I sometimes hear statements such as “Agile experimentation is fine for tiny start ups, but it’s hard to make it work within larger organisations that need to integrate with existing processes and ways of doing things.”
That’s why Finland’s adoption of agile experiments in policy and lawmaking is so interesting.
You don’t really get more caution or more concerns about integration than the drafting of government policy and legislation. But when the world is so complex and rapidly-changing, there is increasingly the recognition that no-one, however expert, can work out the correct solution. Increasingly it’s now smart to test ideas out in agile, iterative experiments.
One such initiative is Finland’s two year experiment exploring a Universal Basic Income.
This is where instead of people receiving unemployment and other benefits, with all sorts of means testing and other conditions, they instead receive an unconditional flat rate payment of 560 Euros per month. There are no strings, no conditions and if the recipient finds work, the payment is unaffected.
The hope is to learn about the impact on reducing bureaucracy, lowering implementation costs, the effect on reemployment rates, and also any indirect effects, such as improvements in a recipient’s mental health.
Right now, through a specialist unit of the Prime Minister’s office, Finland are exploring 26 different law making challenges in a similar manner.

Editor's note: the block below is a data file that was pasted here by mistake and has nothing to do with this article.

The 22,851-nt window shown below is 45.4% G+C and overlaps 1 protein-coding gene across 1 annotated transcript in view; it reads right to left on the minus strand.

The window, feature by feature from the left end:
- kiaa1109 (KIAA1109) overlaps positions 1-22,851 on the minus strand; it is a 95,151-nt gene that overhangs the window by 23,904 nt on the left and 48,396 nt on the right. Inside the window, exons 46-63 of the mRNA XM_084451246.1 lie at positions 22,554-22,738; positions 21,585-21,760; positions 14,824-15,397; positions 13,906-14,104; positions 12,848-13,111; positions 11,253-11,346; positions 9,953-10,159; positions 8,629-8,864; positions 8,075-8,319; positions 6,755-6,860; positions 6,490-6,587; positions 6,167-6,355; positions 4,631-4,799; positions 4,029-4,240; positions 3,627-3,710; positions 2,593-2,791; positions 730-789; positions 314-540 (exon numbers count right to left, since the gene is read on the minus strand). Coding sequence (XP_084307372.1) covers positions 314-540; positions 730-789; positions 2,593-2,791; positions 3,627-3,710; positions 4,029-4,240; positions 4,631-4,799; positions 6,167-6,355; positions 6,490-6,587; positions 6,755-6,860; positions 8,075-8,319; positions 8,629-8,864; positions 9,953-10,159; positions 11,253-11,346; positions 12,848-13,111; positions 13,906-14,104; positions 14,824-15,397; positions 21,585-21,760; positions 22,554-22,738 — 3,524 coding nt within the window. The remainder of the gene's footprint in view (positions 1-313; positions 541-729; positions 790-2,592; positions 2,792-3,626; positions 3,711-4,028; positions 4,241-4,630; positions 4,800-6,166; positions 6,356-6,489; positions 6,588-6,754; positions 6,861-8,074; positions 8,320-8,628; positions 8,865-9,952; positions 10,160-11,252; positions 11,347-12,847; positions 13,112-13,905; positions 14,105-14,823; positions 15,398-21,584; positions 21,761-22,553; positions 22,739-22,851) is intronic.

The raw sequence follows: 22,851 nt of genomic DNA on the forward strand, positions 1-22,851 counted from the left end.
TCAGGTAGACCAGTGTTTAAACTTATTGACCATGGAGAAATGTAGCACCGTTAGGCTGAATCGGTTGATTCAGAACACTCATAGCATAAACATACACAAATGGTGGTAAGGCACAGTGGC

Of course they also recognised that it can be hard to integrate this experimentation with their existing business-as-usual approaches. They could see the huge benefits of the approach but they had existing laws, principles and policies that would make such experimentation impossible to implement.
For example, the Finnish Constitution states that everyone must be treated the same. Treating 2000 people in the Universal Basic Income trial differently from the other 211,000 unemployed people across the country would clearly breach this long standing principle.
So the Finns enacted a law to change their constitution – a constitution that is almost 100 years old.
Faced with this – most institutions would simply let this “idea of experimentation” simply wither. But not the Finns. They could see that experimentation was the only way of moving their country forward and so they made the momentous decision to change their constitution so allow experimentation to take place.
What would it take for you to change some of your policies, structures, beliefs and mindsets to trial experimentation in your business? Surely it is an easier challenge than changing a national constitution?
If you are ready for try some unorthodox ways of working and leading, do get in touch to see what we can uncover together.